“In a different scope of technology on the farm, with no computers or anything, there are seed technology and the development of different pest management strategies,” said Mr. Lawrence, the field crops educator. “By developing seed variations and pest management tools that work together, you’re reducing the impact on the crops.”
Mr. Lawrence said that immense amounts of time, money and research go into what is called Integrated Pest Management. IPM isn’t a new concept, but with new variations in seed technology and ever-involving development of herbicides and insecticides, having a fine tuned IPM strategy ensures the best outcome for crops.
“You have to select tools that will be sustainable and environmentally friendly with what seeds you’re planting and crops you’re planning to grow,” Mr. Lawrence said. “If your tools for pest management are wrong, your crops will become resistant to anything they’re treated with and you lose that option of controlling pests.”
All branches of Cornell Cooperative Extension work with Cornell University, Ithaca, and their own networks of vendors, suppliers and farmers to continue their education on everything from what’s new in technology to herd management and maximizing milk production. That combination of information from the school and from vendors and companies gives extension employees the ability to deduce what advice is most helpful for local farmers.
“The agriculture industry does a good job having technical resource people that educate consumers on their products,” Mr. Lawrence said. “Part of our mission at the extension is being an unbiased source of information. We decipher all of the information, make sure there is good research to back up these products and then we give that information to our clients.”
On a small scale, a number of applications for smartphones and tablet computers, like the iPad, have been developed that allow farmers to stay connected, even when standing in the middle of sprawling fields. An application like Evernote syncs documents written on a smartphone with desktop computers, tablets and any other device with Evernote access.
“It used to be that a farmer would walk out in the field, scribbling notes on a dirty piece of paper,” Mr. Buchanan said. “Now they can access information from a handheld device, take notes on animals, enter it into the computer and the app tells them if there is a problem or if other red flags come up. All that technology is there for anyone, big farm or small, to use.”
As with any new technology, agriculture leaders warn, adopting advancements in farm technology can be a lot to handle.
“Some new technologies, if they’re abused or not used correctly, they have adverse effects on the crops and animals, there can be some serious drawbacks,” Mr. Lawrence said.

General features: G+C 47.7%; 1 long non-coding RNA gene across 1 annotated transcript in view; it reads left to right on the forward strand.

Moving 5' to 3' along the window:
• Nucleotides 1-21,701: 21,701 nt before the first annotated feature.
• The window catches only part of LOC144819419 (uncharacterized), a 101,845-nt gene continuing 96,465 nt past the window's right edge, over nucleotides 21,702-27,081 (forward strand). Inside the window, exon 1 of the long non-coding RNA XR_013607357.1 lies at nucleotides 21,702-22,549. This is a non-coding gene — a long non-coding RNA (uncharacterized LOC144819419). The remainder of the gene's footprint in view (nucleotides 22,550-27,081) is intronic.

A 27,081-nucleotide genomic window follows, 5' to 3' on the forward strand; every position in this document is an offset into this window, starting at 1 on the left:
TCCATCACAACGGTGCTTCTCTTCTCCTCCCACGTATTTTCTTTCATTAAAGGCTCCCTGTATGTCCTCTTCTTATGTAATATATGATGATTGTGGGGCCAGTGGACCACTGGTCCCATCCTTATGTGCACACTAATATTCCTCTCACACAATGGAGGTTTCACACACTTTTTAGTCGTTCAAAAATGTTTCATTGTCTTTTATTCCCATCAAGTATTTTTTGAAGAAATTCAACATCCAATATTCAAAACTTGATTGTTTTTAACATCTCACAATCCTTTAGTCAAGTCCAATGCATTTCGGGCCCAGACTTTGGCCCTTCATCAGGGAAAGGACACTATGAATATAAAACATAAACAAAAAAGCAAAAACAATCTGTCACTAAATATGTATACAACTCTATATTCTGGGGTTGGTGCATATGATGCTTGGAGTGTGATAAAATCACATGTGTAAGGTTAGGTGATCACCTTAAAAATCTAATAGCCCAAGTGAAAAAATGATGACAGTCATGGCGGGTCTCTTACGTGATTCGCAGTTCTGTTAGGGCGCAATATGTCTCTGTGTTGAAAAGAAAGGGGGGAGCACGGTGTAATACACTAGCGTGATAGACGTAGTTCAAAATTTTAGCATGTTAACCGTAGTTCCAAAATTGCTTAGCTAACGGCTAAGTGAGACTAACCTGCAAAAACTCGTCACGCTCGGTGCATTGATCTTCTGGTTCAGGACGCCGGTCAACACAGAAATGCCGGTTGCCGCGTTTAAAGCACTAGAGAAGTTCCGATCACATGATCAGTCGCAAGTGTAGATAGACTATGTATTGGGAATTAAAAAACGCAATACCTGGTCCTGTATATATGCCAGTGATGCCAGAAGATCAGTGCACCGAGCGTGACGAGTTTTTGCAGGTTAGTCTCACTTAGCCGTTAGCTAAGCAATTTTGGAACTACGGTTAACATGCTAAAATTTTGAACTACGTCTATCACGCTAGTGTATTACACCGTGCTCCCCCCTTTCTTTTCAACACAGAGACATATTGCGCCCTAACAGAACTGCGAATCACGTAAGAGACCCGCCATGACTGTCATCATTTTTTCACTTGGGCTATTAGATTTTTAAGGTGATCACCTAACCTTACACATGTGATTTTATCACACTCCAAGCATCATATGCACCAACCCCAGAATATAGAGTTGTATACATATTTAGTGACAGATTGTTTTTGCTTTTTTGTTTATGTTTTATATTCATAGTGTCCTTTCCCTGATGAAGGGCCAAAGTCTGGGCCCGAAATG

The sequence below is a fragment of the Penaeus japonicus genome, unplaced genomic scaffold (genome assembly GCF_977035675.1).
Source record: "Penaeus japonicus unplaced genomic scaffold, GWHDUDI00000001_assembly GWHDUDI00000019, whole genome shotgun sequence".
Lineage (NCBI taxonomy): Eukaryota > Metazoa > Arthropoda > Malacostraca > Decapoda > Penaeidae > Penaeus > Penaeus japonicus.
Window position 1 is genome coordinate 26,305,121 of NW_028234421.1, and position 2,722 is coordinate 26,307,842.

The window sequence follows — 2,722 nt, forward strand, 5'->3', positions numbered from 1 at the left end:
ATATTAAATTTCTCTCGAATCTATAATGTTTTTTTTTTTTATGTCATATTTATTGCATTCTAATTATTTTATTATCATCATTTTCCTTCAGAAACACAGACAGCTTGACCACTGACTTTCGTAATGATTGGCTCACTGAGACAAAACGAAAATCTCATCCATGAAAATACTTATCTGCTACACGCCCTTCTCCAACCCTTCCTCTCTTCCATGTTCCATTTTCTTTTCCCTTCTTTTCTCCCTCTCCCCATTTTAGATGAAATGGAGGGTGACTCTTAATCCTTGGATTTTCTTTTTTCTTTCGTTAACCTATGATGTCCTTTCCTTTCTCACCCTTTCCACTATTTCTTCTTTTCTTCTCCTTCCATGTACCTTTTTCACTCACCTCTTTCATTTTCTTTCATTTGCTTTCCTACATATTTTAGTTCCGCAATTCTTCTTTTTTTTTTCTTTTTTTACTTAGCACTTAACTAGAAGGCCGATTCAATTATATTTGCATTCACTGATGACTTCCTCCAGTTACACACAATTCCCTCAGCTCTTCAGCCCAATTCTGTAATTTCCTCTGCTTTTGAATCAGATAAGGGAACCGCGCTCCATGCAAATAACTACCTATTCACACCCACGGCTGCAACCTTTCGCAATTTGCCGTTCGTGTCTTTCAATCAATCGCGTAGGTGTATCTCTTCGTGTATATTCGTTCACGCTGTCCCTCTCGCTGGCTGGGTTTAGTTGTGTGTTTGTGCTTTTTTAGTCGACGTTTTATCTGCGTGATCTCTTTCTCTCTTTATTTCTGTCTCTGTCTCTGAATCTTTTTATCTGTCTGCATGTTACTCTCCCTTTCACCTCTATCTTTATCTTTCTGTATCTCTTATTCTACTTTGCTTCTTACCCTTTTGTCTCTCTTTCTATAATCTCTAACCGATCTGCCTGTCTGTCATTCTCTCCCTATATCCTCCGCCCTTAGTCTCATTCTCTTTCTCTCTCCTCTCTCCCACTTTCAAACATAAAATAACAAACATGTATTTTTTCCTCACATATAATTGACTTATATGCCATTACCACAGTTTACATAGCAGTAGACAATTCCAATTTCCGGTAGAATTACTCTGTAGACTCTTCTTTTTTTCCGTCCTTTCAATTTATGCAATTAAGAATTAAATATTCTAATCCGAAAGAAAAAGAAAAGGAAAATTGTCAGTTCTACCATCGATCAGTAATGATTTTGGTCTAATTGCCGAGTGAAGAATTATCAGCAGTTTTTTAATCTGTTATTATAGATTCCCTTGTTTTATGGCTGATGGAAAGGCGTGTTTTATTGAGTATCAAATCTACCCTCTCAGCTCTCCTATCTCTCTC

Knowing what is a good fit for an individual farm is the most effective way to adopt technology.
“If a farm jumps into a tech investment without all the information they need, it might slow business down,” Mr. Lawrence said. “Without that information, they could end up spending money on something that isn’t going to be a good return on investment.”
An important point that Corey Hayes, a farm business educator for Cornell Cooperative Extension of Jefferson County, makes when advising his clients is that making any investment in new, or even established, technology for a farm business is to start at square one.
“With my clients, I sit down and start basic with pencil and paper,” Mr. Hayes said. “Technology investment can mean a lot of money. Part of our job is educating the farmers and determining if their investments are the right fit for them and for the farm based on its size.”
When making sound business decisions, Mr. Hayes said knowing limitations is key to having long term success. Knowing what will benefit both the business owner and the farm is just as important.
“Don’t go outside of your means,” he said. “We see way too many people go in over their head. Use what will benefit you and spend within your means. You don’t want to waste time on what isn’t important.”
Mr. Lawrence and Mr. Conway, the precision farming specialist, note that advancement in farm technology is, at the least, making farming less back-breaking for current and future generations of farmers throughout the north country.
“Once you get people rolling on the path with one product, it becomes an addiction,” Mr. Conway said. “It opens people’s eyes to what computers and technology can do for them. I had one farmer that told me his 83-year-old father had been out in the fields late, operating a self-steering precision tractor. He called his father up one night at 7 p.m. and asked if everything was OK, because he hadn’t heard from him and he usually could only work until 5 p.m. before turning in for the day. Here he was at 7 p.m., said everything was just fine, he was out in the field having a great time in that new tractor.”
Mr. Lawrence said that a younger generation of farmers may be on the horizon, driven by an interest in technology.
“It’s interesting to think that the technology might bring in new interest, but I guess it really does help get them involved,” Mr. Lawrence said. “Whenever I do something like a career day at a local school, if I mention doing work with iPads, their ears definitely perk up.”
Story by Kyle R. Hayes, associate editor for NNY Business
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